Going green and eating vegan + vegetarian is in and bigger than ever before. Health benefits, sustainability, and fair animal treatment are pushing foodies to give up meat and dairy. You might think that veganism and vegetarianism limit your palate, but creativity in this plant-forward community is at an all-time high. Finding non-meat and dairy-free recipes can help you explore dynamic ingredients that are both healthy + sustainable.
We’ve gathered some of Charleston’s favorite health food authorities to dish on all things vegan + vegetarian. Robin Hollis of Basic Kitchen and Greer Gilchrist of The Harbinger Bakery and Café gave us some fresh takes and pointers for shamelessly enjoying this summer.
Hollis and Gilchrist believe that plant-based diets can have a positive impact on your health, community, and the environment. Gilchrist says that going green can mesh sustainability with simplicity and even promotes mindful consumption, noting, “When you start to focus more on fresh ingredients you begin to rely less on packaged or heavily processed foods. You begin to understand how fresh food tastes and how delicious simplicity is. I think you become a better cook and develop a better understanding of what you're consuming.”
While beginning your plant-based journey can seem daunting, it all boils down to the ingredients you are cooking with. For Hollis, it’s all about cashews and chickpeas right now. “Cashews are a great option for adding creaminess to dishes and we use them in our house-made cashew caesar dressing, cashew ranch, and butternut-cashew nacho ‘cheese’.” Chickpeas are another mainstay on the restaurant's rotating menu. “We crisp them up and toss them in our Vegan Caesar, sprinkle them on our Basic Bowl, and mash them up into our house falafel,” Hollis says.
Gilchrist likes to keep things fresh and fun with local fruits and veggies. “Right now we've got peaches we are all loving, nothing beats fresh fruit in the summertime. For veggies, I'm forever a potato lover and I can't seem to stop ordering them from our farmers, which conveniently pairs well with fresh basil - another delicious favorite” she says.
Plant-forward cuisine doesn’t have to be time-consuming either. For both chefs, salads are the perfect way to experiment with new ingredients and easy enough to prepare so you can spend more time out in the summer sun. “One of the easiest ways to take advantage of the summertime produce is a big salad!” Hollis says. “The summertime is our favorite season to enjoy local produce like fresh peaches, heirloom tomatoes, berries, and sweet corn.” To keep the green wave rolling, Basic Kitchen is also launching their first-ever Salad Project where six local tastemakers will develop their own leafy creations to benefit The Green Heart Project.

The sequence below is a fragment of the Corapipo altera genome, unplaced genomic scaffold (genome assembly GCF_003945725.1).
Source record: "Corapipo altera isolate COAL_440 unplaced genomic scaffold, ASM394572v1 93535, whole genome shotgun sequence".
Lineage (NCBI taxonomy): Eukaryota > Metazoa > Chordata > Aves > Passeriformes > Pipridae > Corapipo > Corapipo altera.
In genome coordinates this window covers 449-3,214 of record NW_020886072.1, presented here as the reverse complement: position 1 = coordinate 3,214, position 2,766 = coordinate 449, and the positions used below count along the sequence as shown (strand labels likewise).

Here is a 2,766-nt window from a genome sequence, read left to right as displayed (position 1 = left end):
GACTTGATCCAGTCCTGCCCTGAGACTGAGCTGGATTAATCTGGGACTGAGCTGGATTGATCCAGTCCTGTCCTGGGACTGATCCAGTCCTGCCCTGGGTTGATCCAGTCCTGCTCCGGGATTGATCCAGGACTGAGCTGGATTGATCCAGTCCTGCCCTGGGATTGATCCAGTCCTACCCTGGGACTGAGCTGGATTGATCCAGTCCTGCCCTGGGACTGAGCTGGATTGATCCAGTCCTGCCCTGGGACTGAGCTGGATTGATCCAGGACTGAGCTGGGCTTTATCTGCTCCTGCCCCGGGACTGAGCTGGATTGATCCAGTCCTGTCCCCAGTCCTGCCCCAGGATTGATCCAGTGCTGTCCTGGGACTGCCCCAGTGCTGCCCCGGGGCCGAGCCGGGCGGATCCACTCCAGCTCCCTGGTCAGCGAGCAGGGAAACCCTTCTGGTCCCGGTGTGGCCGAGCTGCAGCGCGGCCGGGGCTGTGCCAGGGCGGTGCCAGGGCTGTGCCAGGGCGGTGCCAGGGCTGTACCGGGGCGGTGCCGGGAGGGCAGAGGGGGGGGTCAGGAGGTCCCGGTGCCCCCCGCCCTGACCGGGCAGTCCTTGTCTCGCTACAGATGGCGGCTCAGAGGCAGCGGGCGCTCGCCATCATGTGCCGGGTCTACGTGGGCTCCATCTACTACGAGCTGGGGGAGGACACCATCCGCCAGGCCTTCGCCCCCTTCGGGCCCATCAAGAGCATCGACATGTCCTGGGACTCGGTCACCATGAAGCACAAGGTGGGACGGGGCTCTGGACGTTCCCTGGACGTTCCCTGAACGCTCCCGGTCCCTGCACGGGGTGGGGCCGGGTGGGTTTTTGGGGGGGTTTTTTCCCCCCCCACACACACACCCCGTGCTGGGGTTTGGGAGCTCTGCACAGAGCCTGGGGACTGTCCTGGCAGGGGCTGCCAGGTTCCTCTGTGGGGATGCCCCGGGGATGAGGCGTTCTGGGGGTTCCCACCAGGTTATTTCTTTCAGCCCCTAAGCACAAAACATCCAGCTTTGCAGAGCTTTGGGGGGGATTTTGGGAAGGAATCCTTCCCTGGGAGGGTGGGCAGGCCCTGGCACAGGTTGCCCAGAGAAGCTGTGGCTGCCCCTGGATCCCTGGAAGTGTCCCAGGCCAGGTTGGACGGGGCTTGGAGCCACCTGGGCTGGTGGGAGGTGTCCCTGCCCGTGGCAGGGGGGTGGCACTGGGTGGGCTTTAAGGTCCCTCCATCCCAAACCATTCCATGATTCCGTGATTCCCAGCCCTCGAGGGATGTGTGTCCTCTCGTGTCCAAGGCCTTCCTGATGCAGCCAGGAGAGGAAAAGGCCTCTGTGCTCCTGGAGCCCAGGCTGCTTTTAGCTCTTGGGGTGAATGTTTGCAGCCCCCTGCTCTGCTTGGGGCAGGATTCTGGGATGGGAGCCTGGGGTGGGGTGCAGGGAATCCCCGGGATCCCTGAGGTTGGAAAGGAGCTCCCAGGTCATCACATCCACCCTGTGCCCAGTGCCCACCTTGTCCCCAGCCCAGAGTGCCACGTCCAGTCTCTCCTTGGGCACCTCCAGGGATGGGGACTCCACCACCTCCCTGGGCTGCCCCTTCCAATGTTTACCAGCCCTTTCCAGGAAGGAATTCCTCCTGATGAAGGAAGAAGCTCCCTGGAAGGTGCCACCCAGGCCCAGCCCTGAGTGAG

Gilchrist is also a summer salad supporter, with the Harbinger serving up some of the best Charleston has to offer. Her favorite right now is their Tomato Peanut Salad. “It's got a blend of Yellow + Heirloom Tomatoes, Garlic Peanuts, and a Spiced Tamari Dressing. It's so simple but I love it. Get some good bread to sop up all the juice and maybe some baked beans too and that'd be a favorite meal for sure.”
Your snack drawer can also get a green makeover without sacrificing flavor. For summertime snacks, Gilchrist likes watermelon, peaches, strawberries, and blueberries to balance out the greasy goodness of potato chips. Hollis prefers to sink her teeth into Basic Kitchen’s roasted carrot hummus and sweet pea hummus with veggies and locally-sourced tortilla chips.
Completely changing your diet can be stressful, confusing, and seemingly impossible, but Gilchrist and Hollis assure it’s within reach. Both chef’s emphasized making the steps gradually. Hollis suggests “trying one day a week (Meatless Mondays!) or one meal a day. Breakfast is an easy way to start by swapping eggs for breakfast with overnight oats with fresh berries and almond butter or a green smoothie. Once you get comfortable with one meal switch to two, then three! Any switch, no matter how small, is a great choice for your health and the environment!”
Fresh, local ingredients are key for Gilchrist to easing into plant-forward food. “Attending farmer's markets, shopping locally and understanding what is seasonally available will naturally give you great products to work with, while still understanding that this will, of course, supplement what can't be provided by your local environment. Eat what you enjoy...and what is accessible to you.”
Plenty of things in your refrigerator have comparable vegan + vegetarian alternatives that can elevate your plant-based eating game without giving up the taste. Hollis suggests “[replacing] your milk with non-dairy milk like almond or oat. Once you feel comfortable with that switch, progress to non-dairy butter, yogurt, ice cream, etc. until you have incorporated more vegan products into your diet!”
For Gilchrist, the most important thing to remember is starting simple. “Grab some veggies, maybe some grains or beans, whip up a pesto and just enjoy the simplicity of what you're eating.”
That’s a (veggie) wrap! You now have some plant-fueled tricks up your sleeve from Charleston’s finest.
-Bobby Carey, Marketing + Communications Intern